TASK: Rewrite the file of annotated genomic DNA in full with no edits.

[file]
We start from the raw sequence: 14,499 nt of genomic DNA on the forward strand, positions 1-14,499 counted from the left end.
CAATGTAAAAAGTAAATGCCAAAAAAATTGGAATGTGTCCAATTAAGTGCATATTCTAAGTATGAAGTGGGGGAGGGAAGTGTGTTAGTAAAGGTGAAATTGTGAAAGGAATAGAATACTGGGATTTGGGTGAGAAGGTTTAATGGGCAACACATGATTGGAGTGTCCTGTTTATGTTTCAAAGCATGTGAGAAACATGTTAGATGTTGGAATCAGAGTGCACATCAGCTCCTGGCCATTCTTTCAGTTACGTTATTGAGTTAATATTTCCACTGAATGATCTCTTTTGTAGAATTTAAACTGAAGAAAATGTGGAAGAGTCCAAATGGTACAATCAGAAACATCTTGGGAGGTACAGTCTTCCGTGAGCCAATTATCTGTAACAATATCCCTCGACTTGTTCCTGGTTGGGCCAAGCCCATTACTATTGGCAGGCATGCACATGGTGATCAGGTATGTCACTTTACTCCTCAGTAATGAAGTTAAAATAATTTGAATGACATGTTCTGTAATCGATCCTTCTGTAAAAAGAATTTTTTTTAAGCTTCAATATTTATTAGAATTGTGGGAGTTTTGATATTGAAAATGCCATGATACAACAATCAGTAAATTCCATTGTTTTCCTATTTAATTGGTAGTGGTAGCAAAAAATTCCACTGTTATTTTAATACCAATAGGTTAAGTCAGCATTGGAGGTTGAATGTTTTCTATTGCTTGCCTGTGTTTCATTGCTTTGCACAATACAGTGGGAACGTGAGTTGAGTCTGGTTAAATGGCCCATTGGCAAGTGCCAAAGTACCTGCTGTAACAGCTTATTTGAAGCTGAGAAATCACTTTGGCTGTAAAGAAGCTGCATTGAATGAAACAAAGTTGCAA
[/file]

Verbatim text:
We start from the raw sequence: 14,499 nt of genomic DNA on the forward strand, positions 1-14,499 counted from the left end.
CAATGTAAAAAGTAAATGCCAAAAAAATTGGAATGTGTCCAATTAAGTGCATATTCTAAGTATGAAGTGGGGGAGGGAAGTGTGTTAGTAAAGGTGAAATTGTGAAAGGAATAGAATACTGGGATTTGGGTGAGAAGGTTTAATGGGCAACACATGATTGGAGTGTCCTGTTTATGTTTCAAAGCATGTGAGAAACATGTTAGATGTTGGAATCAGAGTGCACATCAGCTCCTGGCCATTCTTTCAGTTACGTTATTGAGTTAATATTTCCACTGAATGATCTCTTTTGTAGAATTTAAACTGAAGAAAATGTGGAAGAGTCCAAATGGTACAATCAGAAACATCTTGGGAGGTACAGTCTTCCGTGAGCCAATTATCTGTAACAATATCCCTCGACTTGTTCCTGGTTGGGCCAAGCCCATTACTATTGGCAGGCATGCACATGGTGATCAGGTATGTCACTTTACTCCTCAGTAATGAAGTTAAAATAATTTGAATGACATGTTCTGTAATCGATCCTTCTGTAAAAAGAATTTTTTTTAAGCTTCAATATTTATTAGAATTGTGGGAGTTTTGATATTGAAAATGCCATGATACAACAATCAGTAAATTCCATTGTTTTCCTATTTAATTGGTAGTGGTAGCAAAAAATTCCACTGTTATTTTAATACCAATAGGTTAAGTCAGCATTGGAGGTTGAATGTTTTCTATTGCTTGCCTGTGTTTCATTGCTTTGCACAATACAGTGGGAACGTGAGTTGAGTCTGGTTAAATGGCCCATTGGCAAGTGCCAAAGTACCTGCTGTAACAGCTTATTTGAAGCTGAGAAATCACTTTGGCTGTAAAGAAGCTGCATTGAATGAAACAAAGTTGCAA